No shelter for silo in Bellevue

The former CBH Grain Transfer Terminal in Bellevue. Picture: Matt Jelonek d445676
The former CBH Grain Transfer Terminal in Bellevue. Picture: Matt Jelonek d445676

THE Metropolitan Redevelopment Authority has rejected the feasibility of the old wheat silo at Bellevue being retained or heritage-listed.

In a letter to the Bellevue Residents and Ratepayers Association, the MRA said a heritage listing “was not possible in this instance”.

The decision was conditional on the site being recorded for archival purposes before any demolition took place.

Association chairman Martin Chape said the decision was disappointing.

“We believe the iconic building should be retained,” he said.

“We have always supported the retention of the silo as an icon in the City of Swan. It is worthy of preservation with a sound structure and ready-made for reuse for a number of purposes, including a rail museum, housing, a new park-and-ride for Midland and many other possibilities.”

Opposition leader Mark McGowan said the State Government should consult the community on the issue.

“They need to make sure any decision is in line with community expectations,” he said.

Midland MLA Michelle Roberts said it seemed senseless to demolish the site without a plan for a new building to replace it.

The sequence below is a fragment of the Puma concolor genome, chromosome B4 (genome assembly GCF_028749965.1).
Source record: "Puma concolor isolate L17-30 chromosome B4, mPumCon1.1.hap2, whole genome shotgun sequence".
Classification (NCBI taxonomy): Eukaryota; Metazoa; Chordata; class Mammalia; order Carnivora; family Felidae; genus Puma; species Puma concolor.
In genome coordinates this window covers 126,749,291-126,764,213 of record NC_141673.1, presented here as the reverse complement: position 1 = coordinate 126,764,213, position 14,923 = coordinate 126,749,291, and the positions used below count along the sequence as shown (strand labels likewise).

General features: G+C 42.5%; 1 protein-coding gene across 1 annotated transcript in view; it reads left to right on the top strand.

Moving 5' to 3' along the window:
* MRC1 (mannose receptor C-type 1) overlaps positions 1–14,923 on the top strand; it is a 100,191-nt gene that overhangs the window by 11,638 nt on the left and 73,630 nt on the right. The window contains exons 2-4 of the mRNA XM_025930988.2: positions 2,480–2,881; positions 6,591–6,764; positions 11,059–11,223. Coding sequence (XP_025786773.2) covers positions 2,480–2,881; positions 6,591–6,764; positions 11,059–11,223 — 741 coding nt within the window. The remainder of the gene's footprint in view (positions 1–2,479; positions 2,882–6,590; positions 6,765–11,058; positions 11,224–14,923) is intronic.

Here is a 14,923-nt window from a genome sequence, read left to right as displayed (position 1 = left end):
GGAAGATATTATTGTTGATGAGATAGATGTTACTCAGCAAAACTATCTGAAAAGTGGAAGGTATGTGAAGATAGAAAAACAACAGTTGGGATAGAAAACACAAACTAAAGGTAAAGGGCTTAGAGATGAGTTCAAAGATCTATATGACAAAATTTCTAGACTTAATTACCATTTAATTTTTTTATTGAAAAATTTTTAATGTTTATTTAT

She also rejected claims that the building had been contaminated with chemicals.

“The building contains a healthy and safe working environment,” she said.

Planning Minister John Day said the overall responsibility for the site lay with the Public Transport Authority as the landowner.

“I understand that the documentation will be presented to the Heritage Council, where a recommendation as to whether the place should be added to the State Register will be considered,” he said.

Heritage Minister Albert Jacob said the Heritage Council resolved in September, 2015, not to recommend the former CBH Grain Transfer Terminal in Bellevue for inclusion in the State Register of Heritage Places.

“However, the council recognised the important role the place played in Western Australia’s grain transport system and it will work with owner, the Public Transport Authority, to develop an interpretation strategy which will tell the story of the place in the future development of the site,” he said.